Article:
Inflation reaches key threshold for Fed rate hikes

Inflation reaches key threshold for Fed rate hikes
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Inflation for the first time in several years has increased to the Federal Reserve’s annual target, the Commerce Department reported Monday, reaching a key threshold for the future of U.S. interest rates.

The personal consumption expenditures (PCE) index, the Fed’s inflation barometer, increased 2 percent in the 12-month period ending in March, according to data released Monday.

Consumer prices stayed flat in the month of March itself, while consumer prices minus volatile food and energy rose 0.2 percent.

Consumer spending on whole rose 0.4 percent in March after decreasing 0.2 percent in February.

Personal income increased 0.3 percent in March, the same rate from February. Wages and salaries increased 0.2 percent in March after increasing 0.4 percent in February.

With inflation reaching the Fed’s preferred level in March, the bank could increase interest rates further than its current projections.

The Fed has marked 2 percent inflation as the right equilibrium for a growing but stable economy. Policymakers and analysts have been closely watching how quickly inflation will rise as the Fed aims to strike a careful balance on interest rates.

Despite record-low unemployment and steady economic growth, inflation had lagged behind the Fed’s target as the bank looked to raise interest rates back toward historically neutral levels.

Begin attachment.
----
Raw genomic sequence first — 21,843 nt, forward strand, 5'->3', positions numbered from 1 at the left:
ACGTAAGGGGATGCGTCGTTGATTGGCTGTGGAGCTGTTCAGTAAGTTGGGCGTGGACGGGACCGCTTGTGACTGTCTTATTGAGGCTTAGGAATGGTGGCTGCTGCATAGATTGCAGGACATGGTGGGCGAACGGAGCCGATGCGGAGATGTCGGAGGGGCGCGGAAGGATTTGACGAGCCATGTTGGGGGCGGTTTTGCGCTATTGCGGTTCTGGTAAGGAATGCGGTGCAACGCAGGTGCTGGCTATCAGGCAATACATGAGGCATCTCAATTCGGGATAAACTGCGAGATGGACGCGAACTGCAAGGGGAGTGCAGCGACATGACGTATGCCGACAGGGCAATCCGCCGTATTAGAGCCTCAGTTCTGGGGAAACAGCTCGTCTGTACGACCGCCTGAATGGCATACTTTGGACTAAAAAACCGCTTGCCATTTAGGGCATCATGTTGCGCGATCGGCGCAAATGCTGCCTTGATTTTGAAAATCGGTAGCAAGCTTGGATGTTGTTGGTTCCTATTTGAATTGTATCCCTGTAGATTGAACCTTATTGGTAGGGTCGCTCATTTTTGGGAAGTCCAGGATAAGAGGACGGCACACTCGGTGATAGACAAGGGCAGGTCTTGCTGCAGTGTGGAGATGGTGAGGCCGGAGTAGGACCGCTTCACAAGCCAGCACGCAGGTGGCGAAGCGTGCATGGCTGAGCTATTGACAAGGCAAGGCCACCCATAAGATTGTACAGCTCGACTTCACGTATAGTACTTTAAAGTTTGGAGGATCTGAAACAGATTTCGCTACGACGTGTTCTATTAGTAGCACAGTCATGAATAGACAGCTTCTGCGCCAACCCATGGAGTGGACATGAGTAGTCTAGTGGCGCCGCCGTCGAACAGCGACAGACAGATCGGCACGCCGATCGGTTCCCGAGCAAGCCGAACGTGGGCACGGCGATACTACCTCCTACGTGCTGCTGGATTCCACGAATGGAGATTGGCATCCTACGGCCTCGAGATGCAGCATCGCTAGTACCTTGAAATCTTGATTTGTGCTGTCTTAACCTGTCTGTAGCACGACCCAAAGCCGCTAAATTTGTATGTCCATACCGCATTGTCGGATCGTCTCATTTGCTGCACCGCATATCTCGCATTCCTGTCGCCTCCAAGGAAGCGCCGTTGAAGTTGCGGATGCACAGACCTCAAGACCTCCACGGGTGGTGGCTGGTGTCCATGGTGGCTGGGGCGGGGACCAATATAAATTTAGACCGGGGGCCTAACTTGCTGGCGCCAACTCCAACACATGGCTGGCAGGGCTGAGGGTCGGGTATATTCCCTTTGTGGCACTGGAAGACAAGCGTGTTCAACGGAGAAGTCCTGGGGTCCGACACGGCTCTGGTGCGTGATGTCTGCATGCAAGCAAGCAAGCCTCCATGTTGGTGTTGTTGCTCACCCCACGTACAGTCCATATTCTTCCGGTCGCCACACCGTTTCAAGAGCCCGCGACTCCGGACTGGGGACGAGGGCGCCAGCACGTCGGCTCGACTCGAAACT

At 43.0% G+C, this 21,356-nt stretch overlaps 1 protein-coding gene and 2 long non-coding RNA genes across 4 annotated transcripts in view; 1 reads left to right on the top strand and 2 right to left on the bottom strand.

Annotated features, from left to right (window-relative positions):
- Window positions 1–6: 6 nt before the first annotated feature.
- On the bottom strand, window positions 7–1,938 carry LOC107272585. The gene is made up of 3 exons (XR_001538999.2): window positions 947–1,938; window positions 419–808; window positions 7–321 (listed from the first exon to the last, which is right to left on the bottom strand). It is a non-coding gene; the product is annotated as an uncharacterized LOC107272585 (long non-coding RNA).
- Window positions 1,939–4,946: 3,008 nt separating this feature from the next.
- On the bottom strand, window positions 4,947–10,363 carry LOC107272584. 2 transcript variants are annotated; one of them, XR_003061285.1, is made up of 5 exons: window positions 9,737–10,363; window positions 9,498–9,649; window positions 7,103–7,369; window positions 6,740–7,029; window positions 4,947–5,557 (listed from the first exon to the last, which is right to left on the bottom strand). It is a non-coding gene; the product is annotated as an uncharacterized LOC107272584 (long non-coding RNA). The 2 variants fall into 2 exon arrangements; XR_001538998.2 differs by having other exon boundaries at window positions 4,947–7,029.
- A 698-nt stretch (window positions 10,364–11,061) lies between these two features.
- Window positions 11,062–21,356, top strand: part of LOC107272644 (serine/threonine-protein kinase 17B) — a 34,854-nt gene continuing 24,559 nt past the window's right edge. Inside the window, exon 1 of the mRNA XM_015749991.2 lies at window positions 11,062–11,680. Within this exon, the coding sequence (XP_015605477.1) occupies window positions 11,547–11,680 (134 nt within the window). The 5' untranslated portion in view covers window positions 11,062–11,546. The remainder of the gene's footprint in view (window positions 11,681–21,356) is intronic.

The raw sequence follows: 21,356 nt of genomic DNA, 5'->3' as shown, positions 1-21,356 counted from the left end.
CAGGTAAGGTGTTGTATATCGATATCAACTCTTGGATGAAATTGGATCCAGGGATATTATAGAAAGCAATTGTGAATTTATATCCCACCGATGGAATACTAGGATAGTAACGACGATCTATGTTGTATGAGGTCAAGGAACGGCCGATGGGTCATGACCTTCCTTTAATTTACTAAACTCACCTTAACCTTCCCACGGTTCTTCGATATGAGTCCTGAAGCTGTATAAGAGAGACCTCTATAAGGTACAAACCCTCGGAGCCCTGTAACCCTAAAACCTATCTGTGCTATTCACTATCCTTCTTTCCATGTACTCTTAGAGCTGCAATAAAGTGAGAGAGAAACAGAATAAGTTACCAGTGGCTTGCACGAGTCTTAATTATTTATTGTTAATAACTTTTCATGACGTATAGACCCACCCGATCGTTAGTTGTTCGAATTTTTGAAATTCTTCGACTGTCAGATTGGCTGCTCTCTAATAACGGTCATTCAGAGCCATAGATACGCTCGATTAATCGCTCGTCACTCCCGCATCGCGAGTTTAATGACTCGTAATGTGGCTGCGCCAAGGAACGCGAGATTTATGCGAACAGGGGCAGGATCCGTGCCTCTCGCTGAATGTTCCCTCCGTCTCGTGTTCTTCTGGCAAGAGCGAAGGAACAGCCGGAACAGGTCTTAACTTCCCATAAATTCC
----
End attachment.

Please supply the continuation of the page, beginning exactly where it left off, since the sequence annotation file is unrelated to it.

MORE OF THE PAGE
The Fed is aiming to raise interest rates quick enough to prevent inflation from spiking, but slow enough to allow the economy to grow at a stable level.

The bank raised interest rates to a 1.5 percent to 1.75 percent target range in March and is expecting two more hikes in 2018. But a growing number of Fed officials and analysts say further hikes could be necessary to curb rising inflation.

Analysts are expecting strong U.S. growth throughout 2018, spurred by increasing federal spending and a rush of economic activity spurred by the 2017 tax cuts. But some have feared that the combination of higher spending with record-low unemployment could overheat the economy and spur massive price increases.